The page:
American History X: Spielberg Edition

Art & Lit Screen

Stephen Spielberg is comfortable with historical epics. From the sombre brilliance of Schindler’s List to the explosive power of Saving Private Ryan, his is the realm of the majestic. Lincoln, his latest film, fits this mould perfectly: it’s a sweeping account of the 16th president of the USA’s fight to abolish slavery during the American Civil War, and it’s 100% Spielberg. True, it’s as sentimental and God-bless-America patriotic as it gets, but its subject matter is about as deserving of such qualities as they come, and its exposition is pretty much flawless. A biopic of the most universally loved US president and his fight to amend the constitution is never going to be edgy, and it isn’t going to be the sort of movie you watch on a night in with your friends, but in Spielberg’s hands at least, it is going to be epic.

Rather than giving us Abe’s life story, the film focuses on a specific crisis at the end of the American Civil war in which the president, played predictably well by Daniel Day-Lewis, must decide between ending the massive slaughter of the conflict or pushing through the Thirteenth Amendment, abolishing slavery. Lincoln and his allies, including passionately anti-slavery Thaddeus Stevens, played by Tommy Lee Jones, fight tooth and nail to secure the necessary votes; their opponents the Democrats fiercely resist in a series of fiery debate scenes. Meanwhile the president’s wife and son (Sally Field and Joseph Gordon-Levitt) kick off and his hired hands run around bribing senators, and all in a gorgeous medley of cigar smoke and gentle woodwind music. Tony Kushner’s script is perfect and Day-Lewis, Jones and co powerfully communicate the interests and emotions tied up in this crucial moment in American history. A movie about politicians attempting to pass a law is never going to be a non-stop thrill ride, but here is proof that it can keep you thoroughly engaged for a good two and a half hours, which is no mean feat. As you might expect, the most moving parts of the film are those where its central subject, the enslavement of human beings in a civilised country, is brought to the fore. Lincoln has drawn some criticism, and deservedly, for improving the title character’s attitude to race somewhat above its disappointing reality, but here are loads of moments where, despite its sentimentality, the depiction of people fighting hard to do something so morally important really does pull the heart strings.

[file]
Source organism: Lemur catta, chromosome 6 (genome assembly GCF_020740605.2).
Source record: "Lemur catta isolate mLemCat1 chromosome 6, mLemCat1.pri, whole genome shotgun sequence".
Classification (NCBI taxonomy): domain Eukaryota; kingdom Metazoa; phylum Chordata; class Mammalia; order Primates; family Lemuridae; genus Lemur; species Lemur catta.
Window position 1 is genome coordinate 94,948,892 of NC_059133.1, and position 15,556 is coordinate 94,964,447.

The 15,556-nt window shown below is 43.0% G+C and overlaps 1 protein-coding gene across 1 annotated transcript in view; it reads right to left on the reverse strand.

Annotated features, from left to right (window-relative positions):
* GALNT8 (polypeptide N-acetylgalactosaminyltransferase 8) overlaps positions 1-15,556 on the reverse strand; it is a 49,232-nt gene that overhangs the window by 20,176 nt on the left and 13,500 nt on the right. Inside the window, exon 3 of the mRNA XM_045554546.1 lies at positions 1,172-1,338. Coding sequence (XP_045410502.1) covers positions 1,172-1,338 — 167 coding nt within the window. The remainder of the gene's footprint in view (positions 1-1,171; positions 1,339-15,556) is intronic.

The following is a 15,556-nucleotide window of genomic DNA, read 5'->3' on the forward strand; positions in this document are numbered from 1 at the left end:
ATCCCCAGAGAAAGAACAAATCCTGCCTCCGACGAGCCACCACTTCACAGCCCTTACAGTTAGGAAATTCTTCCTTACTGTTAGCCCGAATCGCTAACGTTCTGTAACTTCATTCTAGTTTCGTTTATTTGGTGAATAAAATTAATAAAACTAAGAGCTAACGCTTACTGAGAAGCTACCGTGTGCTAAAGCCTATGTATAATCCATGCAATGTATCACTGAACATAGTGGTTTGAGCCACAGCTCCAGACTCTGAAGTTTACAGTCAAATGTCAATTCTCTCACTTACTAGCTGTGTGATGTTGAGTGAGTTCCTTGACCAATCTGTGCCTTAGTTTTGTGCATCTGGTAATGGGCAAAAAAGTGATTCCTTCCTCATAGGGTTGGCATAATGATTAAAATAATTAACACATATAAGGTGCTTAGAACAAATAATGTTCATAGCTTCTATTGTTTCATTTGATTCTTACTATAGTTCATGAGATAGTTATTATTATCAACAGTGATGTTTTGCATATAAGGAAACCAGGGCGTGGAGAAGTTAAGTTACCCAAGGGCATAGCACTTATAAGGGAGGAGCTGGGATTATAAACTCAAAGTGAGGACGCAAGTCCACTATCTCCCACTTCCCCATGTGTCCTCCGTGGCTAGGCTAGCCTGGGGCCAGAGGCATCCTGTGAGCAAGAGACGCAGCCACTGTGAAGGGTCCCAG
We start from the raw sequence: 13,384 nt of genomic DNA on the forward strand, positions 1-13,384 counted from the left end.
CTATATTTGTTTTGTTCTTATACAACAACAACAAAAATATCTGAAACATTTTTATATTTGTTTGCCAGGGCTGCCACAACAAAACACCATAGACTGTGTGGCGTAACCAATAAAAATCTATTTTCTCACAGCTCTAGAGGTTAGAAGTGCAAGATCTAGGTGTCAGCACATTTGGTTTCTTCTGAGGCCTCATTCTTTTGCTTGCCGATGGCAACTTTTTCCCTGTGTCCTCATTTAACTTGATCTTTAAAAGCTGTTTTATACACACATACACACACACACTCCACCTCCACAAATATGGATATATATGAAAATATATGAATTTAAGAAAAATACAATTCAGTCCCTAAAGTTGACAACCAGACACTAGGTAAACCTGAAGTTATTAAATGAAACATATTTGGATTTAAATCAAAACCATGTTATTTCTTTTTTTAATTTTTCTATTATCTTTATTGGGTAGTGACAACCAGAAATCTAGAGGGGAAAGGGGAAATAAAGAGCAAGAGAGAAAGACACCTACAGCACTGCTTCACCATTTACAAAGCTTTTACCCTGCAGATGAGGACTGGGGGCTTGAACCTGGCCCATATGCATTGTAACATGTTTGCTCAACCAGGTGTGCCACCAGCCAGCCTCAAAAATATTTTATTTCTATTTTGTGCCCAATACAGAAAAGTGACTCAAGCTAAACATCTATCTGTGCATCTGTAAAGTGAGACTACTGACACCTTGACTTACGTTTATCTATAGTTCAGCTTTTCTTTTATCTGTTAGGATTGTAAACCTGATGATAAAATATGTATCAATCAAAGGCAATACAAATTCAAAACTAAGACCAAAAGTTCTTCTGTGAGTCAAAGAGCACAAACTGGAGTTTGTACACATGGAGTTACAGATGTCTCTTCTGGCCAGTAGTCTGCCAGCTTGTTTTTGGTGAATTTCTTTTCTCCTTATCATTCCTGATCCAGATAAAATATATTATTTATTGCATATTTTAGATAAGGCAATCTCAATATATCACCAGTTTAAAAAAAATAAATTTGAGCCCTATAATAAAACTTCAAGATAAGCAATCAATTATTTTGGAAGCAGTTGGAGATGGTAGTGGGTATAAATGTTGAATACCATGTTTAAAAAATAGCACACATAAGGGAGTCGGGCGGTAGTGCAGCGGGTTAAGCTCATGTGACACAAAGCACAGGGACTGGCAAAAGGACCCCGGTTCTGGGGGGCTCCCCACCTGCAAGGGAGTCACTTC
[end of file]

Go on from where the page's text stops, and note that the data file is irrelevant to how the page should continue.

Despite, or because of this, the film does run the risk of seeming a little wet; the ubiquitous American flag the constant slow motion zoom-ins on Day-Lewis’ face can get a bit much. As for the lead actor himself, you’ve got to face it: his best roles – the ones which have made him one of the world’s most renowned actors – are the ones where he plays nutters. And though he’s completely consummate as the reedy, twinkly-eyed president, the character never affords him the ability to tear down the house with the jaw-dropping power of Bill Cutting in Gangs of New York or Daniel Plainview in There Will Be Blood. Obviously, if he were to portray the president as a swivel-eyed psycho he wouldn’t be portraying the president at all, and his Lincoln is as impressive as you’d expect, but the role never allows him to truly shine. If anything, Tommy Lee Jones gives a better performance as passionate orator Stevens, eviscerating the pro-slavery Democrats with devastating wit while the president is back at the White House, presumably doing paperwork.

These drawbacks aren’t really drawbacks though. Lincoln ambitiously tackles a hugely serious subject and treats it with measure and restraint throughout. The performances are faultless, the script is excellent, and the top hats are awe-inspiring. Anyone who prefers their mid-Victorian slavery-based dramas with a bit of an edge, however, might want to swap Spielberg for Tarantino.